‘Sailing to Babylon’: A visiting poet performs

Dr. James Pollock reads a series of poems from his recent publications.

The Department of Humanities hosted poet James Pollock for a private reading of poems from his book Sailing to Babylon. The reading opened with English professor Stormy Stipe introducing the visiting poet. In this introduction, Stipe talked about her admiration for him and how she had the opportunity to see Pollock work on the manuscript he was presenting.

Many students gathered in the Lundeen Lecture Hall to listen. He read a wide array from his poetry book including “The Museum of Death” and “Quarry Park.”

Before he read each poem, Pollock gave a short summary about how he found the inspiration to write it. When it came to “The Museum of Death”, he spoke of a workshop he attended. At this workshop, he and several other poets were given the task to write a poem about this museum. He explained that he took the concept and the name of the museum and wrote his poem.

“James Pollock’s poetry reading was a lot of fun. Listening to Dr. Pollock read his poems was a much different experience than reading his collection silently to myself.  Where I may have continued reading as the enjambment of the lines suggested, Dr. Pollock made a full stop, or vice versa,” Senior professional writing major Zheniya Fager said.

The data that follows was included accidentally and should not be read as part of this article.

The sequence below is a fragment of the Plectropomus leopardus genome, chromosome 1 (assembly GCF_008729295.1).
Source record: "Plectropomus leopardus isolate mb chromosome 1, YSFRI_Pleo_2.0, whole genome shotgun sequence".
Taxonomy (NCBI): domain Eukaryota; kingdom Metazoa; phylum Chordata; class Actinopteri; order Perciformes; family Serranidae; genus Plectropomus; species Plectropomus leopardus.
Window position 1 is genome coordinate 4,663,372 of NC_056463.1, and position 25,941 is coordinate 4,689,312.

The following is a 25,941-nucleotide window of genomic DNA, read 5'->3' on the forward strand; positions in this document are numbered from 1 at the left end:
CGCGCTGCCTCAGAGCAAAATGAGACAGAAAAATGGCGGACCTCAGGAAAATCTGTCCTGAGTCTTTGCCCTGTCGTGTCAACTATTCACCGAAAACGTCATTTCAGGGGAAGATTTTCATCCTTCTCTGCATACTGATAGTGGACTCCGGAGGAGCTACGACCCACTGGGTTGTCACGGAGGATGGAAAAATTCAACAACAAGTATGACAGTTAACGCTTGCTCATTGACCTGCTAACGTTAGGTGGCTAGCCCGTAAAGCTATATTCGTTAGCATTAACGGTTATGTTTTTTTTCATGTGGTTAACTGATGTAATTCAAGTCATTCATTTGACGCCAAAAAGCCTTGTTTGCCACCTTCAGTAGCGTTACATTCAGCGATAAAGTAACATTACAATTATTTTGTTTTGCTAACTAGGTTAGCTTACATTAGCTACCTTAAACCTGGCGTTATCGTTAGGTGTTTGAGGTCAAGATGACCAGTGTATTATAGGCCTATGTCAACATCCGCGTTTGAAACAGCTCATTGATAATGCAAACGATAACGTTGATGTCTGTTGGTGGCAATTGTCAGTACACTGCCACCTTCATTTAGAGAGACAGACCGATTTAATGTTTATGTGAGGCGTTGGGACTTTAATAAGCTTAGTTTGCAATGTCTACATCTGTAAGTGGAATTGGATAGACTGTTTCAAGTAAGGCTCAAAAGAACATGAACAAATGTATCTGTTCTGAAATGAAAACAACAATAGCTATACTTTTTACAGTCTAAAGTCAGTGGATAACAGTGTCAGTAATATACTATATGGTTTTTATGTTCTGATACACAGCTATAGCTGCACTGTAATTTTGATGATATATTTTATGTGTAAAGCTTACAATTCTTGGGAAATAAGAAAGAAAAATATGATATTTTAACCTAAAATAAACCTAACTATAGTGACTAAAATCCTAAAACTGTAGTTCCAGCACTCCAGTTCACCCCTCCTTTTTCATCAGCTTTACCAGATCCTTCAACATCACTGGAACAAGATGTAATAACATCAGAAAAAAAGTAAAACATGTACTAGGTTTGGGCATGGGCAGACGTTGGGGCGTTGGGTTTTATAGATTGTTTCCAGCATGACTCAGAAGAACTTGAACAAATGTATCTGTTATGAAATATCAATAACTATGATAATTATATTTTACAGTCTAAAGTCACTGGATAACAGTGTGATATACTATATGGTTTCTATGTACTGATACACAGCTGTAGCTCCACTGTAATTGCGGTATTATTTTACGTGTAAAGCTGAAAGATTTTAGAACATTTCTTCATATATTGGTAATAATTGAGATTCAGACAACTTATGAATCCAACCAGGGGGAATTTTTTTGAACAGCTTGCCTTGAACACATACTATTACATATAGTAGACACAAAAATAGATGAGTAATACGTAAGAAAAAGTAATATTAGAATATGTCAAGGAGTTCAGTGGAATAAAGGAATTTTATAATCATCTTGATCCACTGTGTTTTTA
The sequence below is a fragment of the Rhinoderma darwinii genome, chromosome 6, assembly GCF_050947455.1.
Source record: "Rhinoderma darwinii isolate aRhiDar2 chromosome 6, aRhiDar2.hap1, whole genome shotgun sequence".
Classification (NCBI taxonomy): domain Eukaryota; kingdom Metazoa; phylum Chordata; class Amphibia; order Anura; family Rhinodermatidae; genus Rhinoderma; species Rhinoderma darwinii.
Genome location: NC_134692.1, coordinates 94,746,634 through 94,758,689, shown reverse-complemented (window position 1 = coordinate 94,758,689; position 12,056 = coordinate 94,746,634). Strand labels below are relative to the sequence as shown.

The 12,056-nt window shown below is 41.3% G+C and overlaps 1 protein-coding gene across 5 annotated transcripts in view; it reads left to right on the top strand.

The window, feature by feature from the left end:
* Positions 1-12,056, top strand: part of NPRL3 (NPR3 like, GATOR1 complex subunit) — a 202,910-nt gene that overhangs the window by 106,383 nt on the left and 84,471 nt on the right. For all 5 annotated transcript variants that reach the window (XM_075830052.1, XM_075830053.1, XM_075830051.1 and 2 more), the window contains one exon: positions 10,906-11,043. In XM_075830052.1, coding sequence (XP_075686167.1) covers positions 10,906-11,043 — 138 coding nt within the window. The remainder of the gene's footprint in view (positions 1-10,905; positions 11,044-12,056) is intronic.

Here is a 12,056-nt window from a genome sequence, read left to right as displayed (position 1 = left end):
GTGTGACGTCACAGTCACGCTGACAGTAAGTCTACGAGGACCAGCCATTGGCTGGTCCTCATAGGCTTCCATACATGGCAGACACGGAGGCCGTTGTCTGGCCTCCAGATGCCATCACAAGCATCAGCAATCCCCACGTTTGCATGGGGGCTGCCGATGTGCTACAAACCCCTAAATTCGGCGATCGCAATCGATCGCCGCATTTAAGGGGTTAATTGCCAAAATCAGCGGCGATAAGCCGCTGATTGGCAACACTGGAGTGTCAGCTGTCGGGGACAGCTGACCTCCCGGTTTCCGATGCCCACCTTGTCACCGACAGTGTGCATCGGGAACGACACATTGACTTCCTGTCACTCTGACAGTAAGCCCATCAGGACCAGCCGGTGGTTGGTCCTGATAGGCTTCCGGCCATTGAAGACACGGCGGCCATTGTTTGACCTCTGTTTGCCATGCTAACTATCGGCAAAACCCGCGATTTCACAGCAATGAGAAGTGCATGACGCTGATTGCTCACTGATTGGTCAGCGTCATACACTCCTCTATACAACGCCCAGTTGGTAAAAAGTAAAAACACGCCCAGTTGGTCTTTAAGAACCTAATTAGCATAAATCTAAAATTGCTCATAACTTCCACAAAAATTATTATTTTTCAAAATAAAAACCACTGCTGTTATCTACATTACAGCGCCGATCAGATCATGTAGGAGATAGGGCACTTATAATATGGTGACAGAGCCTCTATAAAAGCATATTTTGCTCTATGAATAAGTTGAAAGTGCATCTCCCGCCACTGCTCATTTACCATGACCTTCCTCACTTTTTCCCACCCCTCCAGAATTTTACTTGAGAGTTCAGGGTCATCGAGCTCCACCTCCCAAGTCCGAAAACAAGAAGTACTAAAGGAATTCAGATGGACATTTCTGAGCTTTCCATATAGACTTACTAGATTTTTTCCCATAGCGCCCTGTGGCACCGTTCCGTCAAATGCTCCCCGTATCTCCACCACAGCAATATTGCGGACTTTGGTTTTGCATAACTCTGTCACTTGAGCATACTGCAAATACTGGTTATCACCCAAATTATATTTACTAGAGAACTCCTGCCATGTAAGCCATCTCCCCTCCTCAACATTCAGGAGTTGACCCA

Another poem that he talked about was “Poet at Seven.” He explained that this is a response poem. A ninetieth century poet named Arther Rimbaud wrote the original poem that several poets, including Pollock, have since responded too.

“I think it’s awesome that UWP invites writers to read. As a writer, I really benefited from talking to him after he finished his reading,” Fager said.

Pollock explained that one of the ways he finds the inspiration to write is from YouTube videos. In his poem “Quarry Park,” he wrote about a cardinal. He explained that he listened to hours of cardinals on YouTube so that he could describe it just right.

After his reading, Pollock stayed available for students who had questions about how hard it is to write a manuscript or about specific questions pertaining to his poems. Many students asked questions about how he got such details in his poems or how he decided which poems went into the manuscript.

Pollock explained that when deciding which poems were going in the manuscript, he wanted to make sure each was just as strong as the one before or after. That way all the poems were equally great.